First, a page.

- Written by Kevin R. Lee Kevin R. Lee
- Published: 13 April 2018 13 April 2018
This meek little fella is used as one of our most frequent scapegoats.
Scapegoat for what? Our inability to water our birch Trees properly. Nothing better
than having a bug to blame, especially if they can't defend themselves. The literature is full of quotes like this, "The borers' effects on mature Trees under STRESS that can be devastating". Key words, under stress. Another, "Drought conditions coupled with high temperatures lead to crown die-back and subsequent susceptibility to borer attack".
During my climbing career, I climbed and pruned many birch Trees, especially our favorite, the Cut Leaf Weeping Birch, CLWB. I have never once seen borer activity in healthy Trees. Show me a water-stressed, limp-looking, crown-full-of-deadwood CLWB and I may be able to show you some BBB.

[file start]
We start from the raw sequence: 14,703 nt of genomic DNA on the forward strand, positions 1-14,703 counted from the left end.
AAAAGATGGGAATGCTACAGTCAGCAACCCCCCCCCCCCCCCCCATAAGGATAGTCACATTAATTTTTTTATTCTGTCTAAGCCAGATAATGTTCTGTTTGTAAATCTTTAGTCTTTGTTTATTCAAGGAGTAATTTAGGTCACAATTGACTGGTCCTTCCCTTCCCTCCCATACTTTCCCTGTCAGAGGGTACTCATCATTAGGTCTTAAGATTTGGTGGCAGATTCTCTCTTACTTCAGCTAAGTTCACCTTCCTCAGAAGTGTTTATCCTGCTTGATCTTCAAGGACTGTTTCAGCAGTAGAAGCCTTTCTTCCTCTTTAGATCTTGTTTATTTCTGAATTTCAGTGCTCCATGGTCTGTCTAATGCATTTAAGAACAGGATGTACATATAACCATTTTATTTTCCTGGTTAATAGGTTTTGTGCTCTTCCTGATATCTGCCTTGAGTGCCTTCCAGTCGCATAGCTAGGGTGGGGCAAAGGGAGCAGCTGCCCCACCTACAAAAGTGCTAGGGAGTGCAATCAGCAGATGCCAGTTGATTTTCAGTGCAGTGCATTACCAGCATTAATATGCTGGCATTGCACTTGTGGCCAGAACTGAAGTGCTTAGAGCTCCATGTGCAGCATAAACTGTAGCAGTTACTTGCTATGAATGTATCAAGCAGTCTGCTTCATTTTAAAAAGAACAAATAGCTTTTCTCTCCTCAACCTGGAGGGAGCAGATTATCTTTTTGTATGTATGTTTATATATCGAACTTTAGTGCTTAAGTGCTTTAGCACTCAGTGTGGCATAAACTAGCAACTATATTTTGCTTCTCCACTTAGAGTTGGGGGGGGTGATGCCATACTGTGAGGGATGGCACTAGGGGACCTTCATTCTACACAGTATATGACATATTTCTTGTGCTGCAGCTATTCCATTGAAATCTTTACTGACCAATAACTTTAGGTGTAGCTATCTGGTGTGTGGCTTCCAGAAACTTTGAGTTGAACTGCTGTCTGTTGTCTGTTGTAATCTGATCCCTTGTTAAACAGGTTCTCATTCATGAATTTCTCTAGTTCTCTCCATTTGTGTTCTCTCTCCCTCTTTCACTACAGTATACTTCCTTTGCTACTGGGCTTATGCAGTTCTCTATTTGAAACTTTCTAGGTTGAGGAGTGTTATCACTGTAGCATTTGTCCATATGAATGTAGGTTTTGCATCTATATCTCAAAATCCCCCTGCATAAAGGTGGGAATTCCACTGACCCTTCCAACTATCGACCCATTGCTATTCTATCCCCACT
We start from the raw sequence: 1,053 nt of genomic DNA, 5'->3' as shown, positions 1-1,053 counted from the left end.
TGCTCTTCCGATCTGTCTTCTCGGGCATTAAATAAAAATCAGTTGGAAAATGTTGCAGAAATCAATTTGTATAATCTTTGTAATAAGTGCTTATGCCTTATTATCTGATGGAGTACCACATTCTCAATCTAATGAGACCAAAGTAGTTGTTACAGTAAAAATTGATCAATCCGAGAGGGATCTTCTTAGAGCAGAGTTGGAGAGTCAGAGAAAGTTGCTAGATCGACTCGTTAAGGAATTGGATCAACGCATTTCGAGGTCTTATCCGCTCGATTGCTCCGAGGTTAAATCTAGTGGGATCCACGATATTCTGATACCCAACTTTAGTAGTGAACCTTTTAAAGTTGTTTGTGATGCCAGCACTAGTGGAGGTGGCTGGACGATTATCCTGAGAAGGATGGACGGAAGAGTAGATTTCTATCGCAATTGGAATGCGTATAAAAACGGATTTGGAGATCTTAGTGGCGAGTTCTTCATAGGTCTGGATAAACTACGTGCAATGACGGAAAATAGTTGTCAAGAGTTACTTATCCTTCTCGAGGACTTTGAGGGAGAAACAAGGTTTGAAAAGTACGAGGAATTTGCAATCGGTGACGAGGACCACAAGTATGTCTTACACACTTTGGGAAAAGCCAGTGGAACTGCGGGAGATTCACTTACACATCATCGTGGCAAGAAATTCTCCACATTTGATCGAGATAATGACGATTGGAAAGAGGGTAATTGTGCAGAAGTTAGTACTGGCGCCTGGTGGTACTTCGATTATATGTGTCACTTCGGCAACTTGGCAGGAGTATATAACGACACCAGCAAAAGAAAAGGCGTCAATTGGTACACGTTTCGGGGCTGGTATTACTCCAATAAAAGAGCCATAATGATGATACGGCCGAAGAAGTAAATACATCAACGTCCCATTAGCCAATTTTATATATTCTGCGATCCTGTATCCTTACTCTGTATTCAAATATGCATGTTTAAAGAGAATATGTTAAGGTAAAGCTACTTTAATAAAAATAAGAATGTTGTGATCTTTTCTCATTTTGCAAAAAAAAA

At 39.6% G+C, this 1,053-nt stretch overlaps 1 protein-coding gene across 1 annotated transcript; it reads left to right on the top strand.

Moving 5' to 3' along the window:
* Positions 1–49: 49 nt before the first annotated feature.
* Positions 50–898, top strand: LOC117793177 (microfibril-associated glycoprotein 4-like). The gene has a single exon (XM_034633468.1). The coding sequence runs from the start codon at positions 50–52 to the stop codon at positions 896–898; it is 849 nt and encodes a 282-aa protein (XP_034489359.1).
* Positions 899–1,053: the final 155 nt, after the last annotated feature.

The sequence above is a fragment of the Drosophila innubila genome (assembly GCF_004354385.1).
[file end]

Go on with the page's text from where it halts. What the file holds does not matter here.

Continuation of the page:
The borer's life cycle goes like this. Adults emerge in late June and live approximately 3 weeks. They are about .5 inches long and have a metallic bronze appearance. Eggs are laid in the bark of weak or dying branches. The eggs hatch in two weeks and go through five metamorphoses, (instars) happily munching weakened birch tissue the while. Content, they overwinter as pupae to complete the cycle.
Birch Trees have the highest water requirements of any Tree planted in Calgary. Calgary is not a environment where any birch tree would choose to grow. The closest we come are two very tough birch shrubs.
If you love this Tree, love this Tree, water it.
If you do you will never see this insect.
See my article, Watering Calgary Trees.
(Photo credit: “bronze birch borer (Agrilus anxius)" by Whitney Cranshaw, Colorado State University, Bugwood.org, licensed under CC BY 3.0 US.)